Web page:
In the vast and ever-evolving cosmos of sound, there exists a celestial body known as Thisquietarmy, the brainchild of Montreal-based artist Eric Quach. Orbiting around the nucleus of improvised guitar-based drone, Thisquietarmy has been a beacon of sonic exploration since 2005, illuminating the auditory universe with over 60 releases and 600 live performances in 40 countries. A testament to the project’s dynamism, Quach’s collaborations span a diverse range of artists, from Aidan Baker of Nadja to André Foisy of Locrian, and his performances have graced the stages of renowned festivals such as Mutek and Le Guess Who?
Yet, the celestial body went into a period of hibernation, a cosmic ‘Hiatus‘ if you will, as the world grappled with the pandemic. Quach’s first post-pandemic full-length solo release of new material since “Kesselhaus” (2020) is not a studio album but a live document, a testament to the resilience of art in the face of adversity. Aptly named “Hiatus,” the album is a sonic chronicle of Thisquietarmy’s first solo performance in over two years, held in the hallowed confines of Église Saint-Esprit de Rosemont, a rare Art-deco architectural gem in his hometown of Montreal.
The concert, organized by Montreal-based Hiatus Productions, was not just a return to the stage for Quach, but a symbolic representation of the global pause in activities due to the pandemic. With no rehearsal time, Quach leaned into his reputation for improvisation in atypical settings of worship, using the church’s massive reverberation to execute a hypnotic meditative purge. The result was an intense cathartic sonic ritual that left witnesses reporting sightings of plaster falling from the church’s ceiling and walls, a testament to the power of Quach’s dual guitar and bass amps, and the four PA speakers.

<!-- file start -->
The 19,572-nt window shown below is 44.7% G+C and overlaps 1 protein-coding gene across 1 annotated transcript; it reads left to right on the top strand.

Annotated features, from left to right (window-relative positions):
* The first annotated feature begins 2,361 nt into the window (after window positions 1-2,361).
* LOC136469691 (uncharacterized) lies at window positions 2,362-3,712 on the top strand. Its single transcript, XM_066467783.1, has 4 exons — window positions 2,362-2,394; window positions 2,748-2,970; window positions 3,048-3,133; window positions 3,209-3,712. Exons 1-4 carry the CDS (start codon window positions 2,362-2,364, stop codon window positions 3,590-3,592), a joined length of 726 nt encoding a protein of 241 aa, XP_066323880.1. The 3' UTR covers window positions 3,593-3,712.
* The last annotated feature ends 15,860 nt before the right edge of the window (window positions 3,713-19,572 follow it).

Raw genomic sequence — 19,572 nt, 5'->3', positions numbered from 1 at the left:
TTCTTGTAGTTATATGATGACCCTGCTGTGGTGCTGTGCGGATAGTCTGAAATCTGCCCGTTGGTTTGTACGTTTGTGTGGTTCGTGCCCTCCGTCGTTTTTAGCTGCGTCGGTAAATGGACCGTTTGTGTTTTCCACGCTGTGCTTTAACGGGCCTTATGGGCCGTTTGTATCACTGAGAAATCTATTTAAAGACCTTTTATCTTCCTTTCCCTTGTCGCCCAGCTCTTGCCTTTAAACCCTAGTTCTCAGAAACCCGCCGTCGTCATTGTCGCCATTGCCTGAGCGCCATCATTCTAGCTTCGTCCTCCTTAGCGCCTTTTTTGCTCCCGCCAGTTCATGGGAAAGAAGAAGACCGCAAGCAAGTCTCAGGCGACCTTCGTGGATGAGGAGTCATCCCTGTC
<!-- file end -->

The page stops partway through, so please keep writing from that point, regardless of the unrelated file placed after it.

“Hiatus” is a sonic time capsule, capturing the vibrations of Quach’s performance through a Double M/S Microphone by Charles Montambault and the soundboard by Karolanne Carbonneau, with Mathieu Robillard providing visual snapshots of the performance.
Released on May 27, 2023, under Thisquietarmy Records, “Hiatus” is a testament to the resilience of the artist and the power of music to transcend adversity, a sonic rebirth from the silence of the pandemic.
In our candid conversation below, Eric Quach, the creative force behind Thisquietarmy, delves into his transformative performance at Montreal’s Église Saint-Esprit de Rosemont, a unique experience that marked his return to solo performances after a two-year hiatus.
Quach shares his insights on the historical and architectural significance of the venue, the improvisational nature of his performance, and the profound impact of the pandemic on his creative process.
He also discusses the challenges and rewards of his solo work versus collaborative projects, the role of visual elements in his performances, and his aspirations for future projects.
Despite the challenges posed by the pandemic, Quach’s commitment to pushing the boundaries of sound and exploring new avenues of musical expression remains undeterred.